Registered: 1435435970 Posts: 381
Reply with quote #7
I recommend Michele Vivas, a nutritionist who is evidence-based and FBT-enthusiast, and does skype sessions with parents. She can give great, concrete advice on refeeding and what you should be providing. (She told us lots of carbs and fats, FYI).
Registered: 1396918777 Posts: 654
Reply with quote #8
It is true that the weight goes to the stomach area and face first during weight gain. This is because the body knows to protect it's vital organs and brain when it's not sure how long it will be until the next meal. It's a protection instinct in our bodies.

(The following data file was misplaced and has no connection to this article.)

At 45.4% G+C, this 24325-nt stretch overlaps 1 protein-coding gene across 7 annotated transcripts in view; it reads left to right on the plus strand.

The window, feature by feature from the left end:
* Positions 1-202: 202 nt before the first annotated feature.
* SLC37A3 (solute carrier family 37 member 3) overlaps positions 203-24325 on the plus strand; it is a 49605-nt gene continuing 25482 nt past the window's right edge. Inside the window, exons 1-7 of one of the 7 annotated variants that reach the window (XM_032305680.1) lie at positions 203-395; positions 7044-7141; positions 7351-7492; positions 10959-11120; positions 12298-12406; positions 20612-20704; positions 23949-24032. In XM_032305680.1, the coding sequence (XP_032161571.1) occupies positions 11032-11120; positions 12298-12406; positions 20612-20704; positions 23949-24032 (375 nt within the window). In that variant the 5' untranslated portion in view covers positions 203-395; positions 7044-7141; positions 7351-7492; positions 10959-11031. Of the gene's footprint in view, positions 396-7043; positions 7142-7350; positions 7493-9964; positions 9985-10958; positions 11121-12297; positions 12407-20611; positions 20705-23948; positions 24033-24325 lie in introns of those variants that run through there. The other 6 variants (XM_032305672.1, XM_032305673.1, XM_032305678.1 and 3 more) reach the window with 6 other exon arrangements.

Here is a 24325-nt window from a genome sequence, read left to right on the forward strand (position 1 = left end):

More than protein, your D needs lots and lots of fats. All of your D's organs need fat to repair the damage done. They are working on overdrive to repair themselves which may be why you haven't seen weight gain yet. If you can make her what she thinks is a protein shake but you have added lots of canola oil, ground nuts and full fat yogurt - and give her this drink daily - you will be on your way to weight gain. I know in my heart I could not have gotten my d weight restored (WR) without a daily shake. If you can get 50-75 or more grams of fat into that shake you will be on your way. It is best to refrain from giving any of her food names, like protein shake, just call it a shake. This disease makes the sufferer focus on fat, carbs, protein etc and you are trying to break that cycle. In the beginning of our battle my D would ask what's in her shake. My response was always yogurt, frozen fruit and juice. This wasn't a lie so I didn't feel guilty. Hang in there!